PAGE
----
// spec_id value will be changed to 41
        // spec_id will still have value 41


    • In AOT mode, setting default values on padded objects can cause misalignment in other default values. This may cause specialization constants to have the wrong default values. For example:
      struct PaddedStruct {
        uint32_t a;
        char b;
        constexpr PaddedStruct() : a(0), b('a') {}
        constexpr PaddedStruct(uint32_t _a, char _b) : a(_a), b(_b) {}
      constexpr specialization_id<PaddedStruct> padded_struct_spec_id{20, 'c'};
      constexpr specialization_id<bool> bool_spec_id{true};

      In this, PaddedStruct has a size of 8 bytes, 3 of which are padding. This can cause the specialization constant identified by bool_spec_id not to have default value of true. A known workaround to this issue is to remove the padding from a padded object by adding __attribute__((packed)) to class or struct, i.e PaddedStruct becomes:

      struct __attribute__((packed)) PaddedStruct {
        uint32_t a;
        char b;
        constexpr PaddedStruct() : a(0), b('a') {}
        constexpr PaddedStruct(uint32_t _a, char _b) : a(_a), b(_b) {}


  • Usage of compiler option -Qlong-double on Windows* has limitations when using with latest Microsoft Visual Studio* releases, detailed information available here.
  • Error of undefined reference to sinpif and cospif functions such as Compilation from IR - skipping loading of FCL error: undefined reference to `sinpif' without them being used in application code is caused by a compiler optimization phase. Workaround is to use compiler flags -mllvm -enable-transform-sin-cos=0 which disables the faulty optimization.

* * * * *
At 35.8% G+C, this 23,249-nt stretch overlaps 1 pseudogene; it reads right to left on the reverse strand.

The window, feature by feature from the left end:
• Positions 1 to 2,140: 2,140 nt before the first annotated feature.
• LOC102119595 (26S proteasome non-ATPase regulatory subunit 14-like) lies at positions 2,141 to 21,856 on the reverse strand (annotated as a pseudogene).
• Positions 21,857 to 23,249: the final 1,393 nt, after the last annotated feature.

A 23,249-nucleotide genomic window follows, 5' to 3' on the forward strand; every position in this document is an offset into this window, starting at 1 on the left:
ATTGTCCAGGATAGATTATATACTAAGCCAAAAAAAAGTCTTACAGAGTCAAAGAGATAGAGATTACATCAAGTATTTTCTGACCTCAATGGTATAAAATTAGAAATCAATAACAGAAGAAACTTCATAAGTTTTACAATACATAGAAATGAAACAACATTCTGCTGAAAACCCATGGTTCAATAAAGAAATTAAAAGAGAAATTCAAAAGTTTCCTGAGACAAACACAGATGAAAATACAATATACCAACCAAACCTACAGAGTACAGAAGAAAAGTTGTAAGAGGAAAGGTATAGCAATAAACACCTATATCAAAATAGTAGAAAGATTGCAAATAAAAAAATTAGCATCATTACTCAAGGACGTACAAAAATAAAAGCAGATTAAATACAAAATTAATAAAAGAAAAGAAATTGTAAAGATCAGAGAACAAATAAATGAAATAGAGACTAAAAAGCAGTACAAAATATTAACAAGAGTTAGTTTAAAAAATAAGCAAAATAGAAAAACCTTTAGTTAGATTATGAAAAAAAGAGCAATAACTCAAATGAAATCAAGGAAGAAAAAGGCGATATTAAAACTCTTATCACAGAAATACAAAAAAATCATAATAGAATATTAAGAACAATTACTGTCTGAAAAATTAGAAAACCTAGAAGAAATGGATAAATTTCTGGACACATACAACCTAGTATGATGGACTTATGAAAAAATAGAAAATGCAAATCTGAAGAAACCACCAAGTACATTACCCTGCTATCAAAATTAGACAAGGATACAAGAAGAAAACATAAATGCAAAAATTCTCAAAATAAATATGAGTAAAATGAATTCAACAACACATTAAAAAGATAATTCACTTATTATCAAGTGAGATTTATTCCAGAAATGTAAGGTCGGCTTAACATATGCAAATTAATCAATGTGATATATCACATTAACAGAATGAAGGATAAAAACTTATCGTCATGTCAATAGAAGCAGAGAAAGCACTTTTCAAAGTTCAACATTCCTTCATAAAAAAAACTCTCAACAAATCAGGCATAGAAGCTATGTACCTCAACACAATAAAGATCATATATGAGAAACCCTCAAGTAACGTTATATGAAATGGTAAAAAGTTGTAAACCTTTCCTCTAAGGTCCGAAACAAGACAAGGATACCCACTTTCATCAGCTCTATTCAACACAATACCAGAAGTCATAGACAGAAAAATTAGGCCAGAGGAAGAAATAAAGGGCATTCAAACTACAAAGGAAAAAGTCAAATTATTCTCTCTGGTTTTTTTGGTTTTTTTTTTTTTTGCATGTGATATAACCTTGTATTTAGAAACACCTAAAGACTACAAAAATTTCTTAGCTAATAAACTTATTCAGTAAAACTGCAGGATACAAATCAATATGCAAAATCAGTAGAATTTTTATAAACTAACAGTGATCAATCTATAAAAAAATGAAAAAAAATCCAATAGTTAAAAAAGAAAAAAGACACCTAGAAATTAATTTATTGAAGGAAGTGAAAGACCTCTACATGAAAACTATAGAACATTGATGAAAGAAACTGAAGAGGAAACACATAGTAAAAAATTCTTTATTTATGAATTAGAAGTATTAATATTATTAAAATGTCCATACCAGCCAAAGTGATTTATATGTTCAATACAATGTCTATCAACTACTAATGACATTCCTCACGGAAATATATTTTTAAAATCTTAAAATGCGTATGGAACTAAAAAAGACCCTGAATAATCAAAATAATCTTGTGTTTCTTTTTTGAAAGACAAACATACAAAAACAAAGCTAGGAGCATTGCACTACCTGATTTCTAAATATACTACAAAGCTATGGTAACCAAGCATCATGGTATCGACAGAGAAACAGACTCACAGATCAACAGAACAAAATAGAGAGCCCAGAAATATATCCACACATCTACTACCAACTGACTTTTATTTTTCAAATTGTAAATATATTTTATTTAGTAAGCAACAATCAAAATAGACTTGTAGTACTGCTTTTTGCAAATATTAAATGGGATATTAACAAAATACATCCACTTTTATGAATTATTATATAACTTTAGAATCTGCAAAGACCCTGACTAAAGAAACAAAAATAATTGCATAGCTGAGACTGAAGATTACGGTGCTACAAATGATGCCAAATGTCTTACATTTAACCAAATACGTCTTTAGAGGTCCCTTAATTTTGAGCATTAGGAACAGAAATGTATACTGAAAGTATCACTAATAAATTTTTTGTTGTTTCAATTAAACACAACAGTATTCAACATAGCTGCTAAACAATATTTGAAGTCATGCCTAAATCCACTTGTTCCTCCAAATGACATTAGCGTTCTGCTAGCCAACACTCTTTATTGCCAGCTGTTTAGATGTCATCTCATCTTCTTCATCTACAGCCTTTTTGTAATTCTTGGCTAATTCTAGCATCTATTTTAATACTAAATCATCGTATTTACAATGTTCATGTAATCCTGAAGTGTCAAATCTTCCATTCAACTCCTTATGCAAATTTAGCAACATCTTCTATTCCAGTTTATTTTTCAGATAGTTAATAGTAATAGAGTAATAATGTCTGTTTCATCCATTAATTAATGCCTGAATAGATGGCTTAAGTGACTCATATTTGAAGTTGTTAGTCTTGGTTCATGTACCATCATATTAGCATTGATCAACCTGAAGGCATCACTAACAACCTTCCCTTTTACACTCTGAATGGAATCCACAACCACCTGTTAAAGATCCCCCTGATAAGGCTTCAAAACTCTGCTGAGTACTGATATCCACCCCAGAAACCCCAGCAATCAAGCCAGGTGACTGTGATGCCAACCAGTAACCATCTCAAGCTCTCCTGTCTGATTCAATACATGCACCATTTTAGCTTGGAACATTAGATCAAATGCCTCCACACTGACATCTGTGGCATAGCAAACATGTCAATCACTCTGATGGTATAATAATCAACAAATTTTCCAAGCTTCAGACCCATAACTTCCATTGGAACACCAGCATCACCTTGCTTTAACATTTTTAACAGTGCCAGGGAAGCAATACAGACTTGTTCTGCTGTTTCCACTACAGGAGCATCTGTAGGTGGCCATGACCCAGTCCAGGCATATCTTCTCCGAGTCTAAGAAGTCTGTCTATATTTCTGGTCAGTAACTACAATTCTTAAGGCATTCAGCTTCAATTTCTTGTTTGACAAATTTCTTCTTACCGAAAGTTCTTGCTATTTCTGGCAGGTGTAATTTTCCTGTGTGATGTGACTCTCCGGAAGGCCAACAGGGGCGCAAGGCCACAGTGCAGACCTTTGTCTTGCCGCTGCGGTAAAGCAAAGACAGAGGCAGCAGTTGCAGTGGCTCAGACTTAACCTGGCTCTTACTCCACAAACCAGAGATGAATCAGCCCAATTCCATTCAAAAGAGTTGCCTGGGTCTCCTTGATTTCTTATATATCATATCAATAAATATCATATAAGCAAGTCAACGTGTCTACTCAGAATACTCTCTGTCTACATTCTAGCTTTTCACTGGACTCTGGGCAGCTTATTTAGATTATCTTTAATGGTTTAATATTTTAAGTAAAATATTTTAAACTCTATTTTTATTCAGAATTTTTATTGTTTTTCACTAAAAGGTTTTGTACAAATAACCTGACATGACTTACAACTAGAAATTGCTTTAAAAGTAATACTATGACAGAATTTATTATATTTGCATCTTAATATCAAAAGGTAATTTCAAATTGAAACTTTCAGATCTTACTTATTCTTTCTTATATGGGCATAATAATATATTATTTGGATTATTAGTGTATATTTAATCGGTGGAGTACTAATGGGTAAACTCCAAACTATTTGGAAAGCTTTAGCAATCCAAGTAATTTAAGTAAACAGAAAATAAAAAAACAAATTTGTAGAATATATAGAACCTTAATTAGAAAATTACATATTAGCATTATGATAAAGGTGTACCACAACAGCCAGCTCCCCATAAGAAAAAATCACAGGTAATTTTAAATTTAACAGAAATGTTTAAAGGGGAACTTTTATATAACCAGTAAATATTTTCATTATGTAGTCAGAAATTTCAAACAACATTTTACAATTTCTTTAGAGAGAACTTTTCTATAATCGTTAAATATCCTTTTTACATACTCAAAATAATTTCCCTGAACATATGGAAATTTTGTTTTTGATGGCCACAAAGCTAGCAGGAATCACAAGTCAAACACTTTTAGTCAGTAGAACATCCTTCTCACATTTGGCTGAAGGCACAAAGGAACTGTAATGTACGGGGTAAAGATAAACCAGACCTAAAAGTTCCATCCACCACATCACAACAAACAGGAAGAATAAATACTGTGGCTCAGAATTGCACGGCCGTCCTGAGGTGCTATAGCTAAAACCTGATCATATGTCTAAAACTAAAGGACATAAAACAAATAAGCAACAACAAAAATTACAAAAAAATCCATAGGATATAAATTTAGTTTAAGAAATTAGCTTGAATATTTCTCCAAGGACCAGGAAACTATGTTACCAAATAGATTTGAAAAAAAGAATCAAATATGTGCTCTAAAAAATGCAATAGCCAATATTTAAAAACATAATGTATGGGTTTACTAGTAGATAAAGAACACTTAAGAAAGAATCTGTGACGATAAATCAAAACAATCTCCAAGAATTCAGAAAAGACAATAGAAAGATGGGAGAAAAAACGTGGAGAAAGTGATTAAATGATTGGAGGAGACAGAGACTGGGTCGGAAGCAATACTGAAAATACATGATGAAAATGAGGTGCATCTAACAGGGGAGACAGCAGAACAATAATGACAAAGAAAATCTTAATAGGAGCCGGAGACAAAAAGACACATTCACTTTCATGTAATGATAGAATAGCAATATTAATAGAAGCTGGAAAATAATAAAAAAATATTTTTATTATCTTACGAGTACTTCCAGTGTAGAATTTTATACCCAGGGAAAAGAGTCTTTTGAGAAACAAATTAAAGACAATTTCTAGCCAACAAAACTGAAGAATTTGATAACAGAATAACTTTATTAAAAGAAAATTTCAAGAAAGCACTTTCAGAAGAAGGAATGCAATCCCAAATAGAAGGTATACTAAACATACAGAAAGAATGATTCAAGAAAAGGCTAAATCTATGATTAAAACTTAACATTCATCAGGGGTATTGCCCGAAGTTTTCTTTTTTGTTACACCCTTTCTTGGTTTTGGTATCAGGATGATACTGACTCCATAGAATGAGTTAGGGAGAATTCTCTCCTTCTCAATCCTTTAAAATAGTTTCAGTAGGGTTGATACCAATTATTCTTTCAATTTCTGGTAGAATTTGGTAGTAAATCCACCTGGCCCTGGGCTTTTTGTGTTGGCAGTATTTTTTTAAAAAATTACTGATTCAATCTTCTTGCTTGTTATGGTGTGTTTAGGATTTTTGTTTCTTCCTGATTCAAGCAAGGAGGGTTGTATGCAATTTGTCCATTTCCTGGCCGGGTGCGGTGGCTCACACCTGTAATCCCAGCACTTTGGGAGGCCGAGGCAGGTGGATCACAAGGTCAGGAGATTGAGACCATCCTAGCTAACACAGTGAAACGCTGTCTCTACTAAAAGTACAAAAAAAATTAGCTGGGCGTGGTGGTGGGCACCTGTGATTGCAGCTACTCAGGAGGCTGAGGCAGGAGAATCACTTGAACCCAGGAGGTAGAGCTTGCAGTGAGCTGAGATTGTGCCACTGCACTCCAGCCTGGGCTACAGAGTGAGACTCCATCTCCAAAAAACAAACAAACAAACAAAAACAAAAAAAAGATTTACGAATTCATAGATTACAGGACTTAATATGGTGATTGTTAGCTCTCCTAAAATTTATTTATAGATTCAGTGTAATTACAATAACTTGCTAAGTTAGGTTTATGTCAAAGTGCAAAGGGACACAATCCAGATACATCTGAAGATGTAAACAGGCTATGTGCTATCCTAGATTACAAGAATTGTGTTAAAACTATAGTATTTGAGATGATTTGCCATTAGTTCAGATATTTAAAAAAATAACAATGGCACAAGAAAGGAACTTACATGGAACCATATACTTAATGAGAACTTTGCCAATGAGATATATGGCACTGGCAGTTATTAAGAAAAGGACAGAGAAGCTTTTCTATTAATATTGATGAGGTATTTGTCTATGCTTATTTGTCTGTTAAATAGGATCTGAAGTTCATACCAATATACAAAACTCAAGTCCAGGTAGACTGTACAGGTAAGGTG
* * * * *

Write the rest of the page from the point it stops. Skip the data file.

• Using #pragma omp declare simd on a member template is currently not supported and can lead to the error "error: function declaration is expected after 'declare simd' directive`. Non-template member functions and template function which are not a member of a class are not affected. 
  • Using Microsoft Visual Studio* as a host compiler for DPC++ with C++17 enabled causes the error C:\Program Files (x86)\Intel\oneAPI\compiler\latest\windows\include\sycl\CL/sycl/ONEAPI/accessor_property_list.hpp(199): error C2686: cannot overload static and non-static member functions with the same parameter types. Refer to the article here on how to workaround this issue.
  • USM support for implicit migrations of shared-allocations between device and host is currently implemented in SW using access violation mechanisms (e.g. SIGSEV) to identify access from host. Undefined behavior may occur if applications rely on similar access-violation mechanisms, or they use system calls to access shared-memory allocations before being migrated to host by the GPU driver.
  • icx compiler does not support linking library archives using the -l option for libraries that contain target offload code. More details and workaround for this issue can be found at Known Issue: Static Libraries and Target Offload.
  • Attempt to use Link Time Optimization (LTO) is causing a linker failure. To successfully link, make sure you have the recommended versions of binutils for your OS listed at Intel® oneAPI DPC++/C++ Compiler and Intel® oneAPI DPC++ Library System Requirements
  • User-defined functions with the same name and signature (exact match of arguments, return type does not matter) as of an OpenCL C built-in function, can lead to Undefined Behavior. More details about this issue can be found at Known Issue: User-defined Functions with the Same Signature as OpenCL C built-in functions.
  • #pragma float_control that occurs at file scope are not correctly effective for statement blocks that are nested within class definitions. The same issue exists for #pragma clang fp.
  • When debugging FPGA emulator code in Microsoft Visual Studio* on a Windows* system, the debugger does not stop at breakpoints set in kernel code. There is no workaround available for this issue currently. 
  • When compiling for FPGA and using a read-only accessor for a very wide struct, the compile times can be large. As a workaround to address long compile times, use a read-write accessor instead.